The so-called auditory verbal technique is specifically geared for deaf children under 5 and has proved to be the most effective with those who haven't learned to read lips and use sign language. Auditory therapists trained under the Pollack method are cautioned that sign language can actually block a hearing-impaired child's ability to learn, Bruce said. In an interview two years ago with Denver artist Linda Thomas Arnold - one of her former Colorado students – Ms. Pollack said she became single-minded about acoupedics because it enabled the hearing-impaired to become fully functional in a hearing world. Recent advances in cochlear implant technology have virtually assured that normal speech is possible for the vast majority of deaf people, she said. "I always point out that no method is the only method,"she told Arnold. "But if you want a child with a hearing loss to take his place in the hearing world, then he must learn to listen and speak first."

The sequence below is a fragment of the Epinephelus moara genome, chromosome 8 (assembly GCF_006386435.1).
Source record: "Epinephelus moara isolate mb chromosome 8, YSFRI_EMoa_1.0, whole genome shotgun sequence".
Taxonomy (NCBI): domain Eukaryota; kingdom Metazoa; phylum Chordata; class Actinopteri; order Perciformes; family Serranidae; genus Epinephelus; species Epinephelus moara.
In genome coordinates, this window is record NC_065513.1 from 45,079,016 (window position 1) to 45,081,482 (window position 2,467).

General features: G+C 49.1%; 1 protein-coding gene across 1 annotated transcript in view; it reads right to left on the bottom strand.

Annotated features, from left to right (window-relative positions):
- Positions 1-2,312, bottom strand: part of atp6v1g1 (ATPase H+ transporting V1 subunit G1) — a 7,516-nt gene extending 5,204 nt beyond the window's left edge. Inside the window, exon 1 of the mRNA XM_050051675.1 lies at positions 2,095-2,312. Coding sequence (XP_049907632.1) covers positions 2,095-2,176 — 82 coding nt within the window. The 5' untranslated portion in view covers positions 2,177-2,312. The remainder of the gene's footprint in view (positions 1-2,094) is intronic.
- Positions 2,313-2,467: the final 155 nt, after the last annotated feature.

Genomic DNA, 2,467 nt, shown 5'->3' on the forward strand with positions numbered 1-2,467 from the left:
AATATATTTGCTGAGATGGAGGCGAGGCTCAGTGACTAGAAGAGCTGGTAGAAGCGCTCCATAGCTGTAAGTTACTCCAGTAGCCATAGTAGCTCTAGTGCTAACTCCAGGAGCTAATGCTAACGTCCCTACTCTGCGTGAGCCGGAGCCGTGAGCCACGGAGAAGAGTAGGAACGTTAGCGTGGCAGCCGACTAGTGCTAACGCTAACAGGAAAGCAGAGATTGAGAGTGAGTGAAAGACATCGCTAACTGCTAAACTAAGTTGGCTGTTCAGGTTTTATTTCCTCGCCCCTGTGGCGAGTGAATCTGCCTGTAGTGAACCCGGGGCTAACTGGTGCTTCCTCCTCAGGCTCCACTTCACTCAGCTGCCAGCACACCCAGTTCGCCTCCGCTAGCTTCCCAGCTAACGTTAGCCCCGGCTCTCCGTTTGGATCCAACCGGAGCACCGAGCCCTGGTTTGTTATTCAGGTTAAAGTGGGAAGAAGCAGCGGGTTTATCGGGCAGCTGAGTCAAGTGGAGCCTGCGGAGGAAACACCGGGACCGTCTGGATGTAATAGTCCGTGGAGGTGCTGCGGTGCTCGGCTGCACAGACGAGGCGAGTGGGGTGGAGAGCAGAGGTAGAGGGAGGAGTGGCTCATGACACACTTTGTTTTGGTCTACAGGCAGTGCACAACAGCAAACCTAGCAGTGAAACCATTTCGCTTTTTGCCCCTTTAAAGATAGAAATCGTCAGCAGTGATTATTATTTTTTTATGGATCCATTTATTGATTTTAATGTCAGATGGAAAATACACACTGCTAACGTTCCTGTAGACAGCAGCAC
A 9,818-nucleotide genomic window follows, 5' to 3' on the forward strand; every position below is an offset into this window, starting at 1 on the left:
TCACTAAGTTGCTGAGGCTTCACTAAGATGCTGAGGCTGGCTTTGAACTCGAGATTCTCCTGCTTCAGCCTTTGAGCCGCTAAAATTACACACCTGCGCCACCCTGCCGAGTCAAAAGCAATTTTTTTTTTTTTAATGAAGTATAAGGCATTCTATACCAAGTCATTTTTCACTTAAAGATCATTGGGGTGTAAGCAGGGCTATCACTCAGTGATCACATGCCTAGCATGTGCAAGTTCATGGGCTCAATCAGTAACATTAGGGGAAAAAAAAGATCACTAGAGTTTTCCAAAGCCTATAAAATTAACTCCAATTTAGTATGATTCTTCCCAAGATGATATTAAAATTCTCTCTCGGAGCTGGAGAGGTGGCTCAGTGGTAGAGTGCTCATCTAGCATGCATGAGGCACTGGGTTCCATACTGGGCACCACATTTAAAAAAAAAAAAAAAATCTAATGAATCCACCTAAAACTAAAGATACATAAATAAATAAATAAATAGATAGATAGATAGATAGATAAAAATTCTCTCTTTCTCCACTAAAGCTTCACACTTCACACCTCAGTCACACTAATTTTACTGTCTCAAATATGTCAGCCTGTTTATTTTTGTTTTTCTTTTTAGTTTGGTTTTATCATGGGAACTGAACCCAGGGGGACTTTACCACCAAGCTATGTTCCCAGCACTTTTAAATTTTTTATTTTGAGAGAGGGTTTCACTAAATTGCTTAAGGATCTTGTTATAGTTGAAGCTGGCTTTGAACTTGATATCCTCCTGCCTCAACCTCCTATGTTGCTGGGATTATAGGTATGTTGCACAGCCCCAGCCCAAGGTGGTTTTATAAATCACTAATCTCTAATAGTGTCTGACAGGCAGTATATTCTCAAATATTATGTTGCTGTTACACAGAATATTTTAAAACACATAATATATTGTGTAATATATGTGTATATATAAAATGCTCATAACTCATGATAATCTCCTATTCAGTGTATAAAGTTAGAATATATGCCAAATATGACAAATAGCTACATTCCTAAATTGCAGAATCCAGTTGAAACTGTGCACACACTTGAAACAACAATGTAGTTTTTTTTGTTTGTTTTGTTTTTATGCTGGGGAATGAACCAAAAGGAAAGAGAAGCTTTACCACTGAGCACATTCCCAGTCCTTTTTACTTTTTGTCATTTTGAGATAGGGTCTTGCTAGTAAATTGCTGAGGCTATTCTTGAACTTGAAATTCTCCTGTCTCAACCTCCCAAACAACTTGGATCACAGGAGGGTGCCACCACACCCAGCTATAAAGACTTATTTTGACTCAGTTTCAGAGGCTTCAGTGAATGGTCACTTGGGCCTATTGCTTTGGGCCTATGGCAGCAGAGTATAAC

Arnold, 52, who easily converses on the phone with normal tone and inflection, said she owes her life to Ms. Pollack. "I have such a normal life . . . because she had an incredible vision," Arnold said.


Mary Mosher Stathes, a Denver auditory therapist, said parents of deaf children sought Ms. Pollack's expertise even after she retired in 1982. "What made Doreen so different is that she saw every child as an individual opportunity, and that every child should have the opportunity to speak," Stathes said. "If it didn't work, so be it . . . but it was kind of like unless you put the hearing aids on and teach the child to listen, you never know if it will work or not."


Stephen Rinaldo, a business manager at Northrop Grumman in Denver, was 7 when he was referred to Ms. Pollack at Porter Hospital. Older than most of her students, Rinaldo said Ms. Pollack welcomed him into her program. "She taught me to hear and speak," Rinaldo said. "I always thank God for bringing her into my life."